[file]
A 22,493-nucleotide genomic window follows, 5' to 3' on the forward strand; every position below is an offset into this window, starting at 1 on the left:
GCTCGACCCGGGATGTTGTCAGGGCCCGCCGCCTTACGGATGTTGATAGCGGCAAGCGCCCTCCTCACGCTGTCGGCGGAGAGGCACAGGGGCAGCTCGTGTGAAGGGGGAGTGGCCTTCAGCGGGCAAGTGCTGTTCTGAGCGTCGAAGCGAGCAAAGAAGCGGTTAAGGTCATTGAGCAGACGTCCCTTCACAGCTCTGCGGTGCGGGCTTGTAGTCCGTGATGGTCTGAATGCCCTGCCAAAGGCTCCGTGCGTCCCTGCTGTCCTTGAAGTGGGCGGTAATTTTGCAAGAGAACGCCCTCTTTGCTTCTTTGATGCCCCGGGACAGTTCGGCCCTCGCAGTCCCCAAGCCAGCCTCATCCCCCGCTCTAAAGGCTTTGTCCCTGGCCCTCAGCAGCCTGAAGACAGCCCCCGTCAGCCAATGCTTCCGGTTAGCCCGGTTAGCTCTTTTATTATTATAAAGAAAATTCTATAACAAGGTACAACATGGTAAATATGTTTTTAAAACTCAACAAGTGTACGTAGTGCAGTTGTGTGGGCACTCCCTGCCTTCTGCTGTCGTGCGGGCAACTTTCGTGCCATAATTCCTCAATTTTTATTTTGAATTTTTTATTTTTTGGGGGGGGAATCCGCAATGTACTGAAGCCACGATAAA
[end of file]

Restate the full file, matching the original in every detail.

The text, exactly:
A 22,493-nucleotide genomic window follows, 5' to 3' on the forward strand; every position below is an offset into this window, starting at 1 on the left:
GCTCGACCCGGGATGTTGTCAGGGCCCGCCGCCTTACGGATGTTGATAGCGGCAAGCGCCCTCCTCACGCTGTCGGCGGAGAGGCACAGGGGCAGCTCGTGTGAAGGGGGAGTGGCCTTCAGCGGGCAAGTGCTGTTCTGAGCGTCGAAGCGAGCAAAGAAGCGGTTAAGGTCATTGAGCAGACGTCCCTTCACAGCTCTGCGGTGCGGGCTTGTAGTCCGTGATGGTCTGAATGCCCTGCCAAAGGCTCCGTGCGTCCCTGCTGTCCTTGAAGTGGGCGGTAATTTTGCAAGAGAACGCCCTCTTTGCTTCTTTGATGCCCCGGGACAGTTCGGCCCTCGCAGTCCCCAAGCCAGCCTCATCCCCCGCTCTAAAGGCTTTGTCCCTGGCCCTCAGCAGCCTGAAGACAGCCCCCGTCAGCCAATGCTTCCGGTTAGCCCGGTTAGCTCTTTTATTATTATAAAGAAAATTCTATAACAAGGTACAACATGGTAAATATGTTTTTAAAACTCAACAAGTGTACGTAGTGCAGTTGTGTGGGCACTCCCTGCCTTCTGCTGTCGTGCGGGCAACTTTCGTGCCATAATTCCTCAATTTTTATTTTGAATTTTTTATTTTTTGGGGGGGGAATCCGCAATGTACTGAAGCCACGATAAA